last year, had not been ranked by
the District Golf Association this
season because -he has not as yet
affiliated himself with any private
Woody Malloy was given a two
stroke handicap and Dana Seeley
a three stroke rating in the re-
leased rankings for 1935. Chuck
Menefee of last ,year's golf team
was rated at fourstrokes and
Harry Kipke at five. Seeley, Mene-
fee, and Kipke are affiliated with
Barton Hills while Malloy is a
member of the Washtenaw Coun-
One mile run: Won by Don Renda
(O.S.U.); second, Harvey Smith (M);
third, Bob Blickle (O.S.U.). Time,
4:18.5 (New Ferry Field Record).
440-yard run: Won by Stn Birle-
son (M); second, Harvey Patton;
third, Charles Beetham. Time, :49.2.
100-yard run: Won by Jesse Owens
(O.S.U.) ; second, Sam Stoller (M) ;
third, Fred Stiles (M). Time, :9.6
(Ties Ferry Field Record).
120-yard high hurdles: Won by
Bob Osgood (M); second, Kenny
Seitz (O.S.U.); third, Moreau Hunt
(M). Time, :14.9.
880-yard run: Won by Charles
Beetham. (O.S.U.); second, Howard
Davidson (M); third, Frank Aikens
(M). Time, 1:53.8 (New Ferry Field
220-yard dash: Won by Jesse Ow-
ens (O.S.U.; second, Fred Stiles
(M); third, Sam Stoller (M). Time,
:20.9 (Ties Ferry Field Record).
Two-mile run: Won by Walter
Stone (M); second, Glen Price (O. S.
U.); third, Rod Howell (M). Time,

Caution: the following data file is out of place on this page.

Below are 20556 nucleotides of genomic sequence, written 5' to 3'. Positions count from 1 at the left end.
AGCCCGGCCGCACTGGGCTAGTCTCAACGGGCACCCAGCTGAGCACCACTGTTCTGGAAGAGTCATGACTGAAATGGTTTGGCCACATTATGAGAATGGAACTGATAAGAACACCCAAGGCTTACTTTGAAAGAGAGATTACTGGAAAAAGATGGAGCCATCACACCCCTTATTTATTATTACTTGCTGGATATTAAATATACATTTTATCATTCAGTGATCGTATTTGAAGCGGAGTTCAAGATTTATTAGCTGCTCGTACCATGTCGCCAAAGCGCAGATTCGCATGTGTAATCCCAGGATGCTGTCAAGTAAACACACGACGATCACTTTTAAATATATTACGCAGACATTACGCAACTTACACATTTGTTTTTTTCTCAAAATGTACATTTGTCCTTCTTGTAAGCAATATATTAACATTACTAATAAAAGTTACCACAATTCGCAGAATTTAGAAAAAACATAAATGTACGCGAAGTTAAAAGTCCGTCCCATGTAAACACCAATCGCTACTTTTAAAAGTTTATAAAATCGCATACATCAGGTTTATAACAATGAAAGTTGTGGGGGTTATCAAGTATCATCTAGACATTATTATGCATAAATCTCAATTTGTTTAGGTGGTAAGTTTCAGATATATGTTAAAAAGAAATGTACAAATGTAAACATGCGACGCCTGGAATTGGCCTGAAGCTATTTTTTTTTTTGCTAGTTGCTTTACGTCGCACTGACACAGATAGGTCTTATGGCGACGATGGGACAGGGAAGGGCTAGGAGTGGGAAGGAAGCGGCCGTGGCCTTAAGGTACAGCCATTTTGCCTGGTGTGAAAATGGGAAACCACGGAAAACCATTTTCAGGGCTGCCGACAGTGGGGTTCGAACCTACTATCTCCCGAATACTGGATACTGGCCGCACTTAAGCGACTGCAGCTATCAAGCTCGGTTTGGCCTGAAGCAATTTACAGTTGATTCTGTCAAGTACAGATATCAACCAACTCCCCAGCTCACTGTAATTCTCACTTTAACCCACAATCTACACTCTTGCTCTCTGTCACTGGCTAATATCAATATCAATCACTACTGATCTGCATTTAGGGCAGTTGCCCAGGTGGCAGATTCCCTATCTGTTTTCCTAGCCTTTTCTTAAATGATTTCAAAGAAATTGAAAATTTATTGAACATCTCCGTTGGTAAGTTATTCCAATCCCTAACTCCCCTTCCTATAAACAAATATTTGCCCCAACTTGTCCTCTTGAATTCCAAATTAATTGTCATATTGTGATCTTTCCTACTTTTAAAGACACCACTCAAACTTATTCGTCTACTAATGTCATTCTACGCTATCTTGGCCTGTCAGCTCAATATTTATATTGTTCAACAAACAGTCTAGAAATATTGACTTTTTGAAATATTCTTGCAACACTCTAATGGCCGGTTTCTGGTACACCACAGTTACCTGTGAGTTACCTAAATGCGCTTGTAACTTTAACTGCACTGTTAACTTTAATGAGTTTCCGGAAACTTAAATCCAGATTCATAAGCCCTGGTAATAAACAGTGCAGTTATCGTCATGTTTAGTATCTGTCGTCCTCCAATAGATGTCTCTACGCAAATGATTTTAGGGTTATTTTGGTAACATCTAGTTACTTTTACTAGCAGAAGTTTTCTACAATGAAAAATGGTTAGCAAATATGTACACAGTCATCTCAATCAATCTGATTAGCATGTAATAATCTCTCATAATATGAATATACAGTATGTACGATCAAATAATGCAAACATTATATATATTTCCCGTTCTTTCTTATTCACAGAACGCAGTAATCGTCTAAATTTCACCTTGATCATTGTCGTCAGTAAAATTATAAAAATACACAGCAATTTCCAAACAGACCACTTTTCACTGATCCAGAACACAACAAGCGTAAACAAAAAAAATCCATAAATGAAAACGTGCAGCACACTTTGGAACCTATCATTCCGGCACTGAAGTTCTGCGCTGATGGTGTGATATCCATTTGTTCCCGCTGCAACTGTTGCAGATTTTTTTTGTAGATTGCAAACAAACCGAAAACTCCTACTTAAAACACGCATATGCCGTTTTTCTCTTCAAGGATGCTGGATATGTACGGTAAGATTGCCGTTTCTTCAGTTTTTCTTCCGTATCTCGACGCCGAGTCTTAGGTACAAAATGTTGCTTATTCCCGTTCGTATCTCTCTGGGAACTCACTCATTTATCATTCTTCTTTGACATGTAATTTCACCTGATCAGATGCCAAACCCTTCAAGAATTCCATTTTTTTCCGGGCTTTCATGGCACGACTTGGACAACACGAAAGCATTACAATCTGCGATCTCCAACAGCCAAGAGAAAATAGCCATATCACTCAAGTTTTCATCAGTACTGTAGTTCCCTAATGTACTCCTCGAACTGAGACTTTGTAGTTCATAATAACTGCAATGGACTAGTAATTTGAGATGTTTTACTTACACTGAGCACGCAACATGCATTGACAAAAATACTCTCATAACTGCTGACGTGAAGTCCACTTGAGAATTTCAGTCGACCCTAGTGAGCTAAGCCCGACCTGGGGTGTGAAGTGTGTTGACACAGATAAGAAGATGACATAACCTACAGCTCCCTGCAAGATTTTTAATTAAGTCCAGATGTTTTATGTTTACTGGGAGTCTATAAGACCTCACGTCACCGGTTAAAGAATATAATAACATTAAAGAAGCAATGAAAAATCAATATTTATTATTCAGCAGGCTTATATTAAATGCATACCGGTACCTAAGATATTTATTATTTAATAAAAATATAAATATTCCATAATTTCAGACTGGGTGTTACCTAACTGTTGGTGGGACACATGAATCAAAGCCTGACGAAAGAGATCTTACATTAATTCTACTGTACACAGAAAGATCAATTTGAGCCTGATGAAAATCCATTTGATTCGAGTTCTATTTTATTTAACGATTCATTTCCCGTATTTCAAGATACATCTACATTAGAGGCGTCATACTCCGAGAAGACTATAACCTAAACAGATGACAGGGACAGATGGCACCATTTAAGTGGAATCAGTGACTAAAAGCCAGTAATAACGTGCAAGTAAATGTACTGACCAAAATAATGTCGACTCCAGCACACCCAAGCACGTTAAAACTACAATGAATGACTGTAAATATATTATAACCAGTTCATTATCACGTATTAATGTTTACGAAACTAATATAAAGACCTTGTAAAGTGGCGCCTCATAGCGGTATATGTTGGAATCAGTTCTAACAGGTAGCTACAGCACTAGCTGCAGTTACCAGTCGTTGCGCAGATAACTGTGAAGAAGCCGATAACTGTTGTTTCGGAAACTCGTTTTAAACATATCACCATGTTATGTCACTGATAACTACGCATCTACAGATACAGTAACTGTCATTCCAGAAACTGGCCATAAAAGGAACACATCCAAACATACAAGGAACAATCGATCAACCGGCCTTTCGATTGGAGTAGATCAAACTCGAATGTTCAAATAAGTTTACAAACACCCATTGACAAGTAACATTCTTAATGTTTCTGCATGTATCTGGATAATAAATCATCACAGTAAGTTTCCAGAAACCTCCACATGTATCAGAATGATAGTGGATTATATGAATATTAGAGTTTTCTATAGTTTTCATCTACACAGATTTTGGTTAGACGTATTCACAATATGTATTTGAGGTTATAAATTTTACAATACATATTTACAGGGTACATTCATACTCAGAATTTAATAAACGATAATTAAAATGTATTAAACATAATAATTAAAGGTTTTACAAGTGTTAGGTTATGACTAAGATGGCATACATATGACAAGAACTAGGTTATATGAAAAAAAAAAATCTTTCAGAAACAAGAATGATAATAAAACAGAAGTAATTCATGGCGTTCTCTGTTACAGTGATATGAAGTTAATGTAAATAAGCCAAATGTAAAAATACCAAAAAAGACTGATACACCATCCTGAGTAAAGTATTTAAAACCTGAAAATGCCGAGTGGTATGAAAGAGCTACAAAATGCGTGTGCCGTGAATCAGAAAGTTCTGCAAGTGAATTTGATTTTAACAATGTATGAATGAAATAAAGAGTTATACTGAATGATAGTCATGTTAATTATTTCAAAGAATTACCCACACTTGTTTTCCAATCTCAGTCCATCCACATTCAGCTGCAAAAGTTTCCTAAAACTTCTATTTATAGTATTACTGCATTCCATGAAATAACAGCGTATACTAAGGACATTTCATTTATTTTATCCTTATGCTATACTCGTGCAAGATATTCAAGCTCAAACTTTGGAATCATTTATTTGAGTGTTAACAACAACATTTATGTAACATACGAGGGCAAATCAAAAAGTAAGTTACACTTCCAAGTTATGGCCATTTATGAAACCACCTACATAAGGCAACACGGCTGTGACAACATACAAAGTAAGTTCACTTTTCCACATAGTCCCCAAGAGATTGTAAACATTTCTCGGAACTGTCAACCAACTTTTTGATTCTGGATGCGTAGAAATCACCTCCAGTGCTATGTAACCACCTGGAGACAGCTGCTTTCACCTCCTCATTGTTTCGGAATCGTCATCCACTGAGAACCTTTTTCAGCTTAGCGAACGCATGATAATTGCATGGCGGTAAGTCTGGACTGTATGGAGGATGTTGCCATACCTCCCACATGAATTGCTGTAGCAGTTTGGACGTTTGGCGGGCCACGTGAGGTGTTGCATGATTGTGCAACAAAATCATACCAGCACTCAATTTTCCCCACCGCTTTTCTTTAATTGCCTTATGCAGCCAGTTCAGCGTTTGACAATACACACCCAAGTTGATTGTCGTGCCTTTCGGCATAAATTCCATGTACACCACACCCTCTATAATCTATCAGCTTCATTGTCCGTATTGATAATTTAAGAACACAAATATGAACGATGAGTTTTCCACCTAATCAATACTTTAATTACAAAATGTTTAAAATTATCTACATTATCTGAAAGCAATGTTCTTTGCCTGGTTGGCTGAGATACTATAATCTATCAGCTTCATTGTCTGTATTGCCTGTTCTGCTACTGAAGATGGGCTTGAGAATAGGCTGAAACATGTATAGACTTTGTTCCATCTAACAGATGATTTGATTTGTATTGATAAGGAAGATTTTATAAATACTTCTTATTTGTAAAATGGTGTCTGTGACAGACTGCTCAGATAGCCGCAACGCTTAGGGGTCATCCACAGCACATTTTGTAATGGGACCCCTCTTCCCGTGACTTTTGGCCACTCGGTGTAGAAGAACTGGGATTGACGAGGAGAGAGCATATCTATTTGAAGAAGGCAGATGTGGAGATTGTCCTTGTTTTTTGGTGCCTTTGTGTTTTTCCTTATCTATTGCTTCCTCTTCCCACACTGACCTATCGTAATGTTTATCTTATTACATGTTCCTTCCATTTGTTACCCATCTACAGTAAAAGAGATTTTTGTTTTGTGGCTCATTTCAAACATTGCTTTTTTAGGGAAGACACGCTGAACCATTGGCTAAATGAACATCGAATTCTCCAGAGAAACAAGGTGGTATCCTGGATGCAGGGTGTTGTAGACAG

220-yard low hurdles: Won by
Jesse Owens (O.S.U.) ; second, Bob
Osgood (M); third, Moreau Hunt
(M). Time, 23.2 (Ties Ferry Field
Shot Put: Won by George Neal
(O. S. U.); second, Joe Schwartz
(O. S. U.); third, Martin Alexander
(M). Distance, 47 feet 7 4inches.
High Jump: Konrad Moisio (M),
Melvin Walker (O.S.U.), and Frank
Jusek (O.S.U.) tied for first. Height,
5 feet 11/ inches.
Javelin throw: Won by Bob Kosit-
chek (M); second, Adam Stone (M);
third, Melvin Silverman (M). Dis-
tance, 178 feet, 5, inches.
Discus throw: Won by Widmer Et-
chells (M); second, Mike Savage (M);
third, Melvin Silverman (M). Dis-
tance, 142 feet, 9% inches.
Broad jump: Won by Jesse Owens
(O.S.U.); second Sam Stoller (M);
third, E. Hironnen (O.S.U.). Distance,
24 feet 5 7-8 inches.
Pole vault: Won by David Hunn
(M); second, John Wonsowitz (O.S.
U.) third, C. Henderson (O.S.U.).
Height, 13 feet 4 inches.
Bashful T rackmen
Are Keeping Their
Talents In HIHing
"It is reasonable to believe that
out of the 6,500 male students in
this University there must be at least
one man capable of bettering the
times and distances of the Varsity
track team in each event with some
training and experience," says Ken
Doherty, freshman track coach.
Ken'syconfidence in this belief has
been strengthened in the last few
weeks as a result of the showing of
the 17 javelin throwers who responded
to the call he put in through The
Daily a few weeks ago, and now he
wants to try the same method in
the hopes that he may 'find some
capable high jumpers.
Despite the fact that only two of